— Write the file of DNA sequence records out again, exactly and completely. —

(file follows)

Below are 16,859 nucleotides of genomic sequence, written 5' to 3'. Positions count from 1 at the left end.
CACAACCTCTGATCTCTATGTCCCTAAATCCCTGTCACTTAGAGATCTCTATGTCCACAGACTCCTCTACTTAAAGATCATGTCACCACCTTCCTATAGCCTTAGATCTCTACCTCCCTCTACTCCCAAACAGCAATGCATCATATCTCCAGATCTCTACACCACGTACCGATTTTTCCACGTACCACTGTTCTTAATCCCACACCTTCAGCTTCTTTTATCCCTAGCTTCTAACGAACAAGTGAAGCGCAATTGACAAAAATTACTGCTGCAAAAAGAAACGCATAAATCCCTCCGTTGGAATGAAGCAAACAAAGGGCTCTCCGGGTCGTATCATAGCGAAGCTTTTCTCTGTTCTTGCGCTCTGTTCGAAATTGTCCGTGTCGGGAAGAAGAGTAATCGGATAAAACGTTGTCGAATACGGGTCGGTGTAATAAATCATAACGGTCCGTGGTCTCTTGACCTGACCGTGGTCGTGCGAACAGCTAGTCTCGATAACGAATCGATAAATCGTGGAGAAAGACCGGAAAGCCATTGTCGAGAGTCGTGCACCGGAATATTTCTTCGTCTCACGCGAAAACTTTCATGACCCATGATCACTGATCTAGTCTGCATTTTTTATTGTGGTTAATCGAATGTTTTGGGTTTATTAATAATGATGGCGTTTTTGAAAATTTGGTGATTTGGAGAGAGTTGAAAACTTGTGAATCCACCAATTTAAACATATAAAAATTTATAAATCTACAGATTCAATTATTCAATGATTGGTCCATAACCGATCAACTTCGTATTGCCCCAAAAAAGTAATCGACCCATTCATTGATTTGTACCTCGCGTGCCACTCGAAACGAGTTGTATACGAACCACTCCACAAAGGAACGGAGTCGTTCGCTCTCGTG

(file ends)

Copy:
Below are 16,859 nucleotides of genomic sequence, written 5' to 3'. Positions count from 1 at the left end.
CACAACCTCTGATCTCTATGTCCCTAAATCCCTGTCACTTAGAGATCTCTATGTCCACAGACTCCTCTACTTAAAGATCATGTCACCACCTTCCTATAGCCTTAGATCTCTACCTCCCTCTACTCCCAAACAGCAATGCATCATATCTCCAGATCTCTACACCACGTACCGATTTTTCCACGTACCACTGTTCTTAATCCCACACCTTCAGCTTCTTTTATCCCTAGCTTCTAACGAACAAGTGAAGCGCAATTGACAAAAATTACTGCTGCAAAAAGAAACGCATAAATCCCTCCGTTGGAATGAAGCAAACAAAGGGCTCTCCGGGTCGTATCATAGCGAAGCTTTTCTCTGTTCTTGCGCTCTGTTCGAAATTGTCCGTGTCGGGAAGAAGAGTAATCGGATAAAACGTTGTCGAATACGGGTCGGTGTAATAAATCATAACGGTCCGTGGTCTCTTGACCTGACCGTGGTCGTGCGAACAGCTAGTCTCGATAACGAATCGATAAATCGTGGAGAAAGACCGGAAAGCCATTGTCGAGAGTCGTGCACCGGAATATTTCTTCGTCTCACGCGAAAACTTTCATGACCCATGATCACTGATCTAGTCTGCATTTTTTATTGTGGTTAATCGAATGTTTTGGGTTTATTAATAATGATGGCGTTTTTGAAAATTTGGTGATTTGGAGAGAGTTGAAAACTTGTGAATCCACCAATTTAAACATATAAAAATTTATAAATCTACAGATTCAATTATTCAATGATTGGTCCATAACCGATCAACTTCGTATTGCCCCAAAAAAGTAATCGACCCATTCATTGATTTGTACCTCGCGTGCCACTCGAAACGAGTTGTATACGAACCACTCCACAAAGGAACGGAGTCGTTCGCTCTCGTG